TERRE HAUTE —
Indiana’s school voucher program is working and we hope area legislators will continue to support improvements to this important initiative. Here’s why.
Indiana families deserve choices and we have a responsibility to provide all students with access to a high-quality education that meets their particular learning needs. While most students are well served by their local public school, some families need other options and vouchers provide those who cannot otherwise afford it, that vital option. This is about acknowledging that parents are in the best position to decide what setting is best for their children.
It’s also important to remember that the voucher program sends money back to public schools and forces all schools to be more competitive. Vouchers save Indiana millions of dollars each year because they are capped at 90 percent (or 50 percent) of the per pupil allotment that the student would receive in public school. So, it will always cost the state less to provide a student a voucher.
To those who say we should wait to expand this program, I encourage them to think about the faces of the individual children who need an option today. We cannot wait while our kids sit in schools that aren’t meeting their needs for another year. Vouchers are already working for more than 9,000 students statewide and the program needs to be improved to provide more families with access to great schools regardless of their income level or zip code.
— Lindsey Brown
School Choice Indiana
I think that there should be ads in the newspaper about what movies are playing.
To me, folks should know what’s playing at the movies. I really do miss seeing what is playing at the movies.
— Martha Silverman
in rancor really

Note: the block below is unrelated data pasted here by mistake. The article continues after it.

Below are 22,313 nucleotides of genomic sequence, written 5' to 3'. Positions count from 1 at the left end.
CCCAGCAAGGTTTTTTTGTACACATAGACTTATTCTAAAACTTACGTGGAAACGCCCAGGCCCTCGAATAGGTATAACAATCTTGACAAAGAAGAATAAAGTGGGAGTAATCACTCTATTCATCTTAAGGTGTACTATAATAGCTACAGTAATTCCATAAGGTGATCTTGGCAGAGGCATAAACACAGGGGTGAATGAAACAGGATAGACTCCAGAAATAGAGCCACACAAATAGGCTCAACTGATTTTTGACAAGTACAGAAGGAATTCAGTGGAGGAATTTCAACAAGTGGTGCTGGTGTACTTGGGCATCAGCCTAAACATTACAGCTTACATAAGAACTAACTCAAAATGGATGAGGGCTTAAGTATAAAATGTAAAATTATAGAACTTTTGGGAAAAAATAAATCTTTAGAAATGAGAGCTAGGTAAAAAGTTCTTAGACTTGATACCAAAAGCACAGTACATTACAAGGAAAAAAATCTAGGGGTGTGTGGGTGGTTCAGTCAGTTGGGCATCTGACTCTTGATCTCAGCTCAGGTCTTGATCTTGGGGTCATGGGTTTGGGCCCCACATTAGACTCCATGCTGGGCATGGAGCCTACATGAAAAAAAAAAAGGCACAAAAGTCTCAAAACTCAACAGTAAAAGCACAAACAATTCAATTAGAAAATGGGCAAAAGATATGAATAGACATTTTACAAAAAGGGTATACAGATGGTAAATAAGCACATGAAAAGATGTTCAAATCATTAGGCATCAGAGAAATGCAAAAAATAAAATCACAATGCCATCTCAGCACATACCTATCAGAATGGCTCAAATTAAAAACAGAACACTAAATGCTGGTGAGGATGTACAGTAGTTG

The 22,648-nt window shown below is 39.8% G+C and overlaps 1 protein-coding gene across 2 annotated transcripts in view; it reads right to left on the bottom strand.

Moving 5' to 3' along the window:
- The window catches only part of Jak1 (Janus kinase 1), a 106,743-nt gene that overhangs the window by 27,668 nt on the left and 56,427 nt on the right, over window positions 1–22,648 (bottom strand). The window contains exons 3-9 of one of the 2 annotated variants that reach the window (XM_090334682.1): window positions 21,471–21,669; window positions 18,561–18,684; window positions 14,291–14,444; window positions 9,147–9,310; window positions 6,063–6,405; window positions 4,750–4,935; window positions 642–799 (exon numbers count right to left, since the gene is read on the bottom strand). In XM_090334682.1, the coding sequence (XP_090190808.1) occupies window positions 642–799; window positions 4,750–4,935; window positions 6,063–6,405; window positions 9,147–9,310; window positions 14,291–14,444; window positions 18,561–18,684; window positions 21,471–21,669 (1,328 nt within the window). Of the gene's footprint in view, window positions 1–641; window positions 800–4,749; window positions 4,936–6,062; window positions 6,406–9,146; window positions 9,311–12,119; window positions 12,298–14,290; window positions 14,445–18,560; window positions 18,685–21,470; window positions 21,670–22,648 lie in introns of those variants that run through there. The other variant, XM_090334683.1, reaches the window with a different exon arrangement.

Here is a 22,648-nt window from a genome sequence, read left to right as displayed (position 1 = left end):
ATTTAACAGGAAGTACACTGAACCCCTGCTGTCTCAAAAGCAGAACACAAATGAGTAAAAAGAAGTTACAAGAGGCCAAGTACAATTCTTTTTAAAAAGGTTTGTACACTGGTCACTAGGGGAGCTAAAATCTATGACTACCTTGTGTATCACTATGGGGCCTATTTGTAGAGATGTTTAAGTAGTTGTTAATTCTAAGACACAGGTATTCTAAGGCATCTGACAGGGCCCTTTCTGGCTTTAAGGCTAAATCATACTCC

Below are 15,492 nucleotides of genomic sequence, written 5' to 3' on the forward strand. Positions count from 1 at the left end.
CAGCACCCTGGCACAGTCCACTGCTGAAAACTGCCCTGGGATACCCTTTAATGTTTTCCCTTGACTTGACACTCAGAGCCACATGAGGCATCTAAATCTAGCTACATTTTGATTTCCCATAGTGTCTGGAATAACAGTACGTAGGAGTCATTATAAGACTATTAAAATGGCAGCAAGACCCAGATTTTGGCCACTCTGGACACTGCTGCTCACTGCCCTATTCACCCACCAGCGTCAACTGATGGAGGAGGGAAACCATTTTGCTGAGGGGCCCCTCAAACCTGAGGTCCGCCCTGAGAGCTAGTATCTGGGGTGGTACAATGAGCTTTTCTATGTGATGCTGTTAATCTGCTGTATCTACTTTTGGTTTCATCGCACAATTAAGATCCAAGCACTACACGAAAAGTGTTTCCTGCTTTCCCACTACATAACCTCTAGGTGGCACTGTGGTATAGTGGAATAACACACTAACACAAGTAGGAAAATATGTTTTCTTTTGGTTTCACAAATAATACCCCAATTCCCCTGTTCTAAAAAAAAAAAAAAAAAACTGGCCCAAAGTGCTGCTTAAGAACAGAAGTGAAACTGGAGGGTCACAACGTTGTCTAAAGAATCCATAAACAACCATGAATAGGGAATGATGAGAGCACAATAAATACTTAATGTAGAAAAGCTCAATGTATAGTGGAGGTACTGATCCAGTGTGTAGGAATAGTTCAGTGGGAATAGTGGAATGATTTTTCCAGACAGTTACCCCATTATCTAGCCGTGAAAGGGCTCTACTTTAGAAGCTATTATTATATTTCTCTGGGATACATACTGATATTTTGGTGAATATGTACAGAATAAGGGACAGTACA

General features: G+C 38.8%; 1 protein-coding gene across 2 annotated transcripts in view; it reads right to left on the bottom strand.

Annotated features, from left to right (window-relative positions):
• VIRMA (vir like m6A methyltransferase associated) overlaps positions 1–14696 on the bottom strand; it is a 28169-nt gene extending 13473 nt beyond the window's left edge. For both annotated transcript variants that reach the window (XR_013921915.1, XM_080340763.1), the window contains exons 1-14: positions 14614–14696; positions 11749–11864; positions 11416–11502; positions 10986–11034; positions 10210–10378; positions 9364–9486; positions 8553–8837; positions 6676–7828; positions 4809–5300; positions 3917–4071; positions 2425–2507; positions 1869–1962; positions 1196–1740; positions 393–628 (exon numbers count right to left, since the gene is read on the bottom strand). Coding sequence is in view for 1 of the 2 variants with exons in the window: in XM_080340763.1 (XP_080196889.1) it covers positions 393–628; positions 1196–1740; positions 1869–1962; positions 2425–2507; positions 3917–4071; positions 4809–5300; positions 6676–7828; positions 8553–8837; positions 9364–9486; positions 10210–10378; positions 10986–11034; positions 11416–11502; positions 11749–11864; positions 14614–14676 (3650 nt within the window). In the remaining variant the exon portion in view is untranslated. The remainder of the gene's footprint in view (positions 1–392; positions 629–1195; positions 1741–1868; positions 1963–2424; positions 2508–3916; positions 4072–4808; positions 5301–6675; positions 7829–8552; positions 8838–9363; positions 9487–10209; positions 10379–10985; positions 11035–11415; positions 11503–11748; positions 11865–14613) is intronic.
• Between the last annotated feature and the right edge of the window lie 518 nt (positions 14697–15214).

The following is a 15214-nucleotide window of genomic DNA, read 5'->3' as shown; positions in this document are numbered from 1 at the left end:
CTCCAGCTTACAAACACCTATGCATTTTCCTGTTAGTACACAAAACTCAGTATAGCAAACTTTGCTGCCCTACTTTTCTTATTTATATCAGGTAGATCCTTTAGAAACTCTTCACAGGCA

what we need,
In the April 9 T-S article subtitled “TH attorney says it’s time for GOP to get personal in attacks on Dems,” new NRC special counsel James Bopp Jr. is quoted as saying that Republicans want to ignore personal attacks, “because we think personal attacks are despicable.” (Even, Mr. Bopp, when the governor of Indiana calls the president of the United States a terrorist?)
Mr. Bopp goes on to say, “It seems to me the Democrat policies are really trying to create a dependency class of poor and disadvantaged people that then can vote for them.” Yes, of course, the Dems are famous for trying to drive down wages, same as the unions are.
According to the T-S article, Mr. Bopp then notes, “the high unemployment rate for the black community and single women.” He furthermore says the Republican Party suffers from a perception issue. Do these comments about blacks, single women and the poor sound to you like a party that is attempting to be perceived as one committed to the principle of inclusion? Inclusion, even for those perennially lethargic aforementioned subsets of ne’er-do-well unemployed mostly Democratic voters? Even for those lazy-bones union workers and our supreme teachers? Perhaps, Mr. Bopp, the perception is merely a reflection of the reality. Perhaps, what the GOP really needs is a gigantihumongonormous sweater, the better to pull the wool over our eyes.
Mr. Bopp seems to feel that the tea party activists have not been doing enough to ramp up the rancor of political discourse. (We witness their restraint on these very pages with almost daily regularity.) The Obama presidency, says Mr. Bopp, “is having a severe, detrimental effect to our country and we don’t want that to happen again.”
Oh, yes, we do, Mr. Bopp, as evidenced by the results of a not-too-distant election. (Note to GOP: add more wool.)
To be clear, it is the cold, hard currency of a brighter future that President Obama brings to our country, not the bitter tea of failed imaginings.
Perhaps, Mr. Bopp simply intends to imply he believes the president’s policies are detrimental to the interests of blacks and single moms, though nonetheless intentional and politically motivated. Even that would be incongruent reasoning and woefully incorrect, as symptomatic of paranoia as some things those liberals say.
The solution to our problems, we should believe, is to eliminate any and all limits on campaign contributions? Just when we think there are signs of compromise on the horizon, it seems that, within the ranks of the GOP, there is not yet a shortage of tea party hystericons. Even at the highest levels.